queer festival

Teens threw rocks and two hit this gay guy on the back of his head

A gay guy was attacked with rocks after leaving queer music festival Mighty Hoopla in London.

Teens yelled homophobic slurs and pelted Jeff Ingold, the media manager at Stonewall, with rocks.

Attacked with rocks after Mighty Hoopla

This is what Jeff has to say:

Last night, I was walking to the corner store with some friends and we passed a group of teenagers. We had just come from a queer music festival, so we were coated in glitter and I had on my best hot pink crop top. The teenagers started following us, yelling homophobic slurs and began to throw rocks at us.

Two of which hit me in the back of the head.

I was shocked, hurt, enraged but most of all, I felt embarrassed. Not just because of what happened, but because I was with other people who witnessed it and were also being harassed. A wave of shame, humiliation and powerlessness swept over me. I wanted to run away, be alone and cry.

But instead, my friends and I kept walking, got what we needed from the store and made our way back. In case they were still out, we walked on the opposite side of the road. This time, we passed a group of men who began hurling homophobic abuse at us, saying things like we should be killed.

‘It’s demeaning and completely dehumanizing’

It’s really hard to put into words that it feels like when these things happen. To be attacked for simply trying to exist and be yourself. It’s demeaning and completely dehumanising.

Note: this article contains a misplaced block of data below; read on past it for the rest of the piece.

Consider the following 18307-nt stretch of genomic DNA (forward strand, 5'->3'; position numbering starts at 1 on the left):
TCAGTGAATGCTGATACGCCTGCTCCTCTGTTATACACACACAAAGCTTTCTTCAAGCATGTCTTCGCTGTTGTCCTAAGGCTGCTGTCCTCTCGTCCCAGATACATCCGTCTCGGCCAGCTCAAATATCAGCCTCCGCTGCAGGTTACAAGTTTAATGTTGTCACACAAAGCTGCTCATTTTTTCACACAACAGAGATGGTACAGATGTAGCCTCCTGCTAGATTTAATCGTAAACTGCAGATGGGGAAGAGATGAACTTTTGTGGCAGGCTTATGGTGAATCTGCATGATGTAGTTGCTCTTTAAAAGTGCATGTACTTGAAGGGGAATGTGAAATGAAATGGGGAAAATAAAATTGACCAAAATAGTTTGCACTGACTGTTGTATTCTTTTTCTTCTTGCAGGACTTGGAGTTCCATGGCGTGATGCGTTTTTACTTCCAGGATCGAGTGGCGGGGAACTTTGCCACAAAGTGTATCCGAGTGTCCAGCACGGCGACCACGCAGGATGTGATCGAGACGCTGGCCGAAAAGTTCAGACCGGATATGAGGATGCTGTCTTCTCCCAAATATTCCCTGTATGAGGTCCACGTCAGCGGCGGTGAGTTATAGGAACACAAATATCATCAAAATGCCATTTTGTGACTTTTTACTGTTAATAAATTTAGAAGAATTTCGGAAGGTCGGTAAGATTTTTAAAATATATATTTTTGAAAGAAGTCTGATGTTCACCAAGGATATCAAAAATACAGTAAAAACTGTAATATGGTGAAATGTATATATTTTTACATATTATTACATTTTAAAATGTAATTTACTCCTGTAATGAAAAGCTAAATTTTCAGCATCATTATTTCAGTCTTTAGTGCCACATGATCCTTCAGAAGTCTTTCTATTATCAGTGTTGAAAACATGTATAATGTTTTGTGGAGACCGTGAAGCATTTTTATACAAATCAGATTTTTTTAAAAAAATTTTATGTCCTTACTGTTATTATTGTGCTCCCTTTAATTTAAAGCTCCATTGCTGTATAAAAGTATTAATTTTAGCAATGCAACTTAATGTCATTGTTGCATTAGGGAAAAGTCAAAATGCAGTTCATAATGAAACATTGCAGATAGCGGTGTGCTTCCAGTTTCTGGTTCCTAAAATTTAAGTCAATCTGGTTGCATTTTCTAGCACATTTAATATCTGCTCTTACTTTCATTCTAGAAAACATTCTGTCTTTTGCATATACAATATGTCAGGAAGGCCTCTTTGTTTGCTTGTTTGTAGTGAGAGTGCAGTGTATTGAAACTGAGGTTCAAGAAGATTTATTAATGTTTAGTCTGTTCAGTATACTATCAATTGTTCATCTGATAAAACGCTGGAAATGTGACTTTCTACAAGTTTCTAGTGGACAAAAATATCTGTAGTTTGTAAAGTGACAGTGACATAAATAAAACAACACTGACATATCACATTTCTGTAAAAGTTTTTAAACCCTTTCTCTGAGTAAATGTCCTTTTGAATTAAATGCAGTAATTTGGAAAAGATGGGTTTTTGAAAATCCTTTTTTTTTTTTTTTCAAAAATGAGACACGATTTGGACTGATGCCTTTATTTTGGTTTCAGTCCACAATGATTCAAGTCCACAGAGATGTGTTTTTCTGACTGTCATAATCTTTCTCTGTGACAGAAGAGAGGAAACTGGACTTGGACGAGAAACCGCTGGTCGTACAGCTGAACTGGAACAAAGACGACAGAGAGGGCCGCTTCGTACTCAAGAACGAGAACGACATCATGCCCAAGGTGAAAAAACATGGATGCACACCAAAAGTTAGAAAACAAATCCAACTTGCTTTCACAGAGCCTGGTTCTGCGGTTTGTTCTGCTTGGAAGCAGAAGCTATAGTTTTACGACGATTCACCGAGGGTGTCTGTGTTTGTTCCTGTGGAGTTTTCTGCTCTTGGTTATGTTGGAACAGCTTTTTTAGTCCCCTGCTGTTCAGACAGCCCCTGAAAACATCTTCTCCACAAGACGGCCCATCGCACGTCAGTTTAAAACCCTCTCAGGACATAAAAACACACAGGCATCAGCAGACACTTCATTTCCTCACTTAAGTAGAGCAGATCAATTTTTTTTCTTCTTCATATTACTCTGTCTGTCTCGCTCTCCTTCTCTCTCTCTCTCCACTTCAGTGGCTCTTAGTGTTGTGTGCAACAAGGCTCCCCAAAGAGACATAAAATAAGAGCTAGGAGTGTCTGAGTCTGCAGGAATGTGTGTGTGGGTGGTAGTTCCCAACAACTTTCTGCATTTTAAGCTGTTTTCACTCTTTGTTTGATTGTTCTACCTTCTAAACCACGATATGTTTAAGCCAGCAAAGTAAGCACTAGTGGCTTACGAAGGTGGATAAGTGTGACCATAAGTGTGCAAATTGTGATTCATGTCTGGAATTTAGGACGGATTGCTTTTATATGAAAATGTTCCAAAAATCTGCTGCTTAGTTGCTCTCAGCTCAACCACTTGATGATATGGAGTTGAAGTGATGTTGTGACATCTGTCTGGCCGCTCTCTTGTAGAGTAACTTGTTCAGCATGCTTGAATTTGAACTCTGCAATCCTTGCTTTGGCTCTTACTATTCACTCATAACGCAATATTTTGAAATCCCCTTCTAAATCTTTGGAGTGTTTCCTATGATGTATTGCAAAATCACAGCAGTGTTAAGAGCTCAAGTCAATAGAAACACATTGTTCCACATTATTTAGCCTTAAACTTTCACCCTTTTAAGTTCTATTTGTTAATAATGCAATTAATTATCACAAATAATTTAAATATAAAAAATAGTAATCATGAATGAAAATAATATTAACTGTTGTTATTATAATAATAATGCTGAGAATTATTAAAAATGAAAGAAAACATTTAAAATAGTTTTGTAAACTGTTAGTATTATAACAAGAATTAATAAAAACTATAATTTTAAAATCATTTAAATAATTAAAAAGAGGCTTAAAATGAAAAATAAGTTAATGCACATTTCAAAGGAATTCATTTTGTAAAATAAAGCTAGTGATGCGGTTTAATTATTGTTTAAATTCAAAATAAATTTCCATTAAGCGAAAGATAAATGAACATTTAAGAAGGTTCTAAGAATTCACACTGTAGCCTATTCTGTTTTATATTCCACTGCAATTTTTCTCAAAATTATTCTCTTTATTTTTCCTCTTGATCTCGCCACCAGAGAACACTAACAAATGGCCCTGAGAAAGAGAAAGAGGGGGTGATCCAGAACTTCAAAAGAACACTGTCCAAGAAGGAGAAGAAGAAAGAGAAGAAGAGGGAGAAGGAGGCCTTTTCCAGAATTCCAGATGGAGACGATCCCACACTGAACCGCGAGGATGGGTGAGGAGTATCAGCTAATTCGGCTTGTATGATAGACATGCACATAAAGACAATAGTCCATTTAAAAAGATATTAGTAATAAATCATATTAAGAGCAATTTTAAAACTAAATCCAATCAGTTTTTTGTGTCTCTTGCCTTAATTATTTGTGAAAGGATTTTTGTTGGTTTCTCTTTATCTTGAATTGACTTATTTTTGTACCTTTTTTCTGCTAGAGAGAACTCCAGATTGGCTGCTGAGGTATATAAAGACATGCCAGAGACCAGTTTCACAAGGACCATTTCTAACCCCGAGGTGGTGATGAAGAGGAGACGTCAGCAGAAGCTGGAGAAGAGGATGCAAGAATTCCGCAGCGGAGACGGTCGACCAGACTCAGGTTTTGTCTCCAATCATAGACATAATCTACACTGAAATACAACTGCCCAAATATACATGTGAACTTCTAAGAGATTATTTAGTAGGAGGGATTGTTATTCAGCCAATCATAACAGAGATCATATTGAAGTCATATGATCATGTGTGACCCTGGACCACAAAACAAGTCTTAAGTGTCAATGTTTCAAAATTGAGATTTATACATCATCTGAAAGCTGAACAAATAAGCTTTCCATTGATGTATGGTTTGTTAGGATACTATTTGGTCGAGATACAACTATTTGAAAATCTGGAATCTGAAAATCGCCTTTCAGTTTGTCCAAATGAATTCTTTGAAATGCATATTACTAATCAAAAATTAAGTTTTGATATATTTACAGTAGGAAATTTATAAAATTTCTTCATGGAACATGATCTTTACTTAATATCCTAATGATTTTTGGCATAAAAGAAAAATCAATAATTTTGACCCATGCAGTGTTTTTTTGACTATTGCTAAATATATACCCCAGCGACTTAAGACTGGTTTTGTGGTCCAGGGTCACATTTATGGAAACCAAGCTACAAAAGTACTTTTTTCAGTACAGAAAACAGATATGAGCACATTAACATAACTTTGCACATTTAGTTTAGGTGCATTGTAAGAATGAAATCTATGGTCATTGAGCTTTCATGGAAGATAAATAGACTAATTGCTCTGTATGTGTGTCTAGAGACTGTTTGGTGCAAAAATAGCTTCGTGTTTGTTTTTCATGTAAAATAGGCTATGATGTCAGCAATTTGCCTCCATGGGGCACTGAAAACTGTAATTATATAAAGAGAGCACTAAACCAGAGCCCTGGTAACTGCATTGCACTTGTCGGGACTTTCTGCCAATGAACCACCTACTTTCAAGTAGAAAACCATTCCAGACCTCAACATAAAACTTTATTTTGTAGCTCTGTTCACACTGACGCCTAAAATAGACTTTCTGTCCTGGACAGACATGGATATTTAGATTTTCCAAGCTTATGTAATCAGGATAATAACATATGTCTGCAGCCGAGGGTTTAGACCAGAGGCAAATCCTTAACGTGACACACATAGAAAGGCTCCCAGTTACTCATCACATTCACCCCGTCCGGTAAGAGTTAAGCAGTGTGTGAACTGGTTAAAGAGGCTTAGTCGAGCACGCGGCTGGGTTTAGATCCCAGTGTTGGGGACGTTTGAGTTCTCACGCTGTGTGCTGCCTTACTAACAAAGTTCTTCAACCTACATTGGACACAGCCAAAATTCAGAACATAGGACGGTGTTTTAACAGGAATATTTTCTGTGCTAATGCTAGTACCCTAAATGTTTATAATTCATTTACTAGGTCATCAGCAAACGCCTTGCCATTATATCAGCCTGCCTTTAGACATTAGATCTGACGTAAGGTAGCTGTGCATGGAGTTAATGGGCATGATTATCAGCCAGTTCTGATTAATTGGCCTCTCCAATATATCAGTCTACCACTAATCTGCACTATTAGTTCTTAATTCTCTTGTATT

But I think what’s harder is to accept and expect that this kind of thing will happen at some point. It feels like an inevitable consequence of living in a society that continues to position heterosexuality as the norm. Violence is a fact of queer life.

So when incredibly well-meaning friends said to me after, ‘I can’t believe people like that still exist’ and ‘It’s 2018, don’t people know better?’, it almost adds to the shame. Admitting and talking about these kinds of incidents almost feels like a different kind of coming out. It’s a recognition of the homophobia that still runs rampant and threatens our safety.

I’m also very aware that as a cisgender, white, able-bodied, middle class man, I experience a privilege that affords me a certain level of protection that is not shared amongst the wider LGBT community. And in my day-to-day life I’m lucky to be surrounded by supportive friends, family and colleagues who love me for me and stand up for me when I’m hurt.

‘LGBT people are still not free to be themselves’

So what happened last night is a painful reminder of the fact that even in central London in 2018, LGBT people are still not free to be themselves. And for anyone who might still be wondering, yes we still damn well need Pride.

This hate and violence should also help bring our community together. I think sometimes we can be too complacent about the progress we’ve made and spend too much time tearing each other down. The LGBT community is so beautiful, diverse and strong. Everyday, I feel immensely proud to be a part of it. But we are still under attack.

If we could be a little kinder to one another, watch each other’s backs a little more, there’s nothing we can’t achieve – together.